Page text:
There was no discussion of the points raised. Several people talked about the importance of limiting retail to a small concentrated area (Judy Kleinberg/Chamber of Commerce) but no one had a chance to debate that comment by pointing out, for example, that Nordstrom's in SF purposely located its new store several blocks down Market Street and revitalized the whole area.


13 people like this
Posted by senor blogger
a resident of Palo Verde
on Apr 8, 2015 at 1:21 pm

Please put the "Public Comment " items first in the agenda instead of last.


11 people like this
Posted by Abitarian
a resident of Downtown North
on Apr 8, 2015 at 1:44 pm

I do not support Mr. DuBois' suggestion to discourage citizens from speaking unless they are making "new" points.

The raising of hands to "agree" would exclude potentially critical nuances and would certainly not have the same impact as the spoken word.

Ultimately, I feel the citizens have a right to speak and the Council has a responsibility to listen.

If this restriction is imposed on citizens, it should be imposed on Council, too.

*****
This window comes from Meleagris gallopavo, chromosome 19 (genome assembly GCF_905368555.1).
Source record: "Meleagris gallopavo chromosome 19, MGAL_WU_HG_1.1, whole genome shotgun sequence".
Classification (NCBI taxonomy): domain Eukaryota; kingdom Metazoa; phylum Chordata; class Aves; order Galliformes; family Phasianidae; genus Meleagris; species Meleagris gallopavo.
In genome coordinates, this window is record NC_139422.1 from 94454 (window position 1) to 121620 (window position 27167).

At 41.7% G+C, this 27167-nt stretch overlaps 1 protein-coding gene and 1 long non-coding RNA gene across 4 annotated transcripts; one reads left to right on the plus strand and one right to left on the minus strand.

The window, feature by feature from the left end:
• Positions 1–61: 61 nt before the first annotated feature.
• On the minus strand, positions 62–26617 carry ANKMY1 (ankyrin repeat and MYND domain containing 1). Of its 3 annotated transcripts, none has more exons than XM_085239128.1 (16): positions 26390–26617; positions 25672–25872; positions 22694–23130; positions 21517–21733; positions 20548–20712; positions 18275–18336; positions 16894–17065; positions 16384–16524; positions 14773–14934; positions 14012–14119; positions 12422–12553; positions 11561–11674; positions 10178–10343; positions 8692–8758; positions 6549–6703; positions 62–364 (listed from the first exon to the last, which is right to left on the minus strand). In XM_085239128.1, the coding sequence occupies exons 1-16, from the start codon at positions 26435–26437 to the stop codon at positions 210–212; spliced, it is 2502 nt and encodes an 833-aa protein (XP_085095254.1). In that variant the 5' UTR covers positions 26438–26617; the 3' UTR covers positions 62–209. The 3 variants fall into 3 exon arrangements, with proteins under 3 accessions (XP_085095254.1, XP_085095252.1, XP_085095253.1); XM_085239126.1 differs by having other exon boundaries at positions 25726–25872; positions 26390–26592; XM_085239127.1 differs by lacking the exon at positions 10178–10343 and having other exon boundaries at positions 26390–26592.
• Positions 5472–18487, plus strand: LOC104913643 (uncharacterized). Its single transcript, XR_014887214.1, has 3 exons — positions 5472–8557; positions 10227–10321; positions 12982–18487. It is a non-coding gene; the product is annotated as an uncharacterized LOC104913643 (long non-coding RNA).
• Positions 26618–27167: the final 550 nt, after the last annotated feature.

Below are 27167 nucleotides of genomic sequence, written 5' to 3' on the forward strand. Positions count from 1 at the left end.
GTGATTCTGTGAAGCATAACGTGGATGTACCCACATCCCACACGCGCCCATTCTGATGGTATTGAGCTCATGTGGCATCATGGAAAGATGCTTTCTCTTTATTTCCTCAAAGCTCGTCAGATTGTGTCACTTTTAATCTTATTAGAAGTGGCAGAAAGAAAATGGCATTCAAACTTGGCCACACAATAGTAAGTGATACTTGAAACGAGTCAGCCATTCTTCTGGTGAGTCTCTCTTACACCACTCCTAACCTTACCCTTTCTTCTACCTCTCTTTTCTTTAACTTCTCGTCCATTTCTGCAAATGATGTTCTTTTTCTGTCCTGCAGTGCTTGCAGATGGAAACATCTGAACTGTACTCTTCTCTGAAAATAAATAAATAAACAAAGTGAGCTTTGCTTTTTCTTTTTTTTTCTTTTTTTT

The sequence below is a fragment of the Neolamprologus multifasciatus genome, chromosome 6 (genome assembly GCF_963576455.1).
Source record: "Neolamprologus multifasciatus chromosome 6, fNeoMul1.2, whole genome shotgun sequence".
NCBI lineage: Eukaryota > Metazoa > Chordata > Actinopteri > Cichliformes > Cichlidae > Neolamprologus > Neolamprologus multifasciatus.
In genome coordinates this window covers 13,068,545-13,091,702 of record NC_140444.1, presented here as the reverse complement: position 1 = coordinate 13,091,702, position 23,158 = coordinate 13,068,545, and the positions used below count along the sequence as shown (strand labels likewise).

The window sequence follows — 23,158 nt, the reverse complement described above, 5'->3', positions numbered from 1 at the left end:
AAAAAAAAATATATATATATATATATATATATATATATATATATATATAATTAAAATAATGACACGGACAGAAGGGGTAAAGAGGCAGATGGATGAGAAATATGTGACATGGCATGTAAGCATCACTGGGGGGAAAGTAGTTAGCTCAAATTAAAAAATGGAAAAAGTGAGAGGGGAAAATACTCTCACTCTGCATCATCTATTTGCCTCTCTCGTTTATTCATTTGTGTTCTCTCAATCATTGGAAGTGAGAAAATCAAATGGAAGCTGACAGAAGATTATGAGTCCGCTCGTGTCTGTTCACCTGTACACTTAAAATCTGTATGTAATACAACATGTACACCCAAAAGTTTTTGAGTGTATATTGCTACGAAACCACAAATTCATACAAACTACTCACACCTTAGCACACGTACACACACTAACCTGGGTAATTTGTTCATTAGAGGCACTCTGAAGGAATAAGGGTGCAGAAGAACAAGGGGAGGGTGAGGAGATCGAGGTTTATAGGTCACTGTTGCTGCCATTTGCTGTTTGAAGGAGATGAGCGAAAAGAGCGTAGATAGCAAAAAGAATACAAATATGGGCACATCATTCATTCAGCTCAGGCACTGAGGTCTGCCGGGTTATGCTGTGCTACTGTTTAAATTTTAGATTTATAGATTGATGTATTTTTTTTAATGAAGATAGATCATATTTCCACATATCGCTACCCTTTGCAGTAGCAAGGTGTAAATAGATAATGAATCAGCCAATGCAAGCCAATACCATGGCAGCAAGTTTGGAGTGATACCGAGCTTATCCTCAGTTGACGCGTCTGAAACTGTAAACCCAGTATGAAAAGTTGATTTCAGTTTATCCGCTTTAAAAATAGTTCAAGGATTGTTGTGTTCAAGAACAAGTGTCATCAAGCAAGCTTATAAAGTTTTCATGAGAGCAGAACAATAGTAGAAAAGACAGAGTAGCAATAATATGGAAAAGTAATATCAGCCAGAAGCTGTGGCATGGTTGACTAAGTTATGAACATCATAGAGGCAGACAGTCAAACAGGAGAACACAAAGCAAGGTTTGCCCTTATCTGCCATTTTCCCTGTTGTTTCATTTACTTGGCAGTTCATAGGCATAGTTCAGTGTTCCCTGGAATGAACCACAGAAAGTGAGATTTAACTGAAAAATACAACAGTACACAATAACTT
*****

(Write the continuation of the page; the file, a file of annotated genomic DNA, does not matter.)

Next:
Councilors -- who are not limited to three minutes -- certainly waste time by endlessly agreeing with one another.


10 people like this
Posted by curmudgeon
a resident of Downtown North
on Apr 8, 2015 at 4:51 pm

Historically, the council members speechify at length on how they've already and irrevocably made up their minds. That is totally non-productive and should be strictly limited to 2 minutes each. Cut the mike.

If, however, the council members are actually debating an issue and are open to persuasion, or are constructing an ordinance, then whatever time that takes is well spent. I notice our new mayor seems to favor this model.


9 people like this
Posted by chris
a resident of University South
on Apr 8, 2015 at 10:43 pm

Most of the supporters of retail in Palo Alto are arguing for small retail spaces, not large department stores or big box stores of Nordstrom proportions.


5 people like this
Posted by Citizen
a resident of Green Acres
on Apr 8, 2015 at 11:21 pm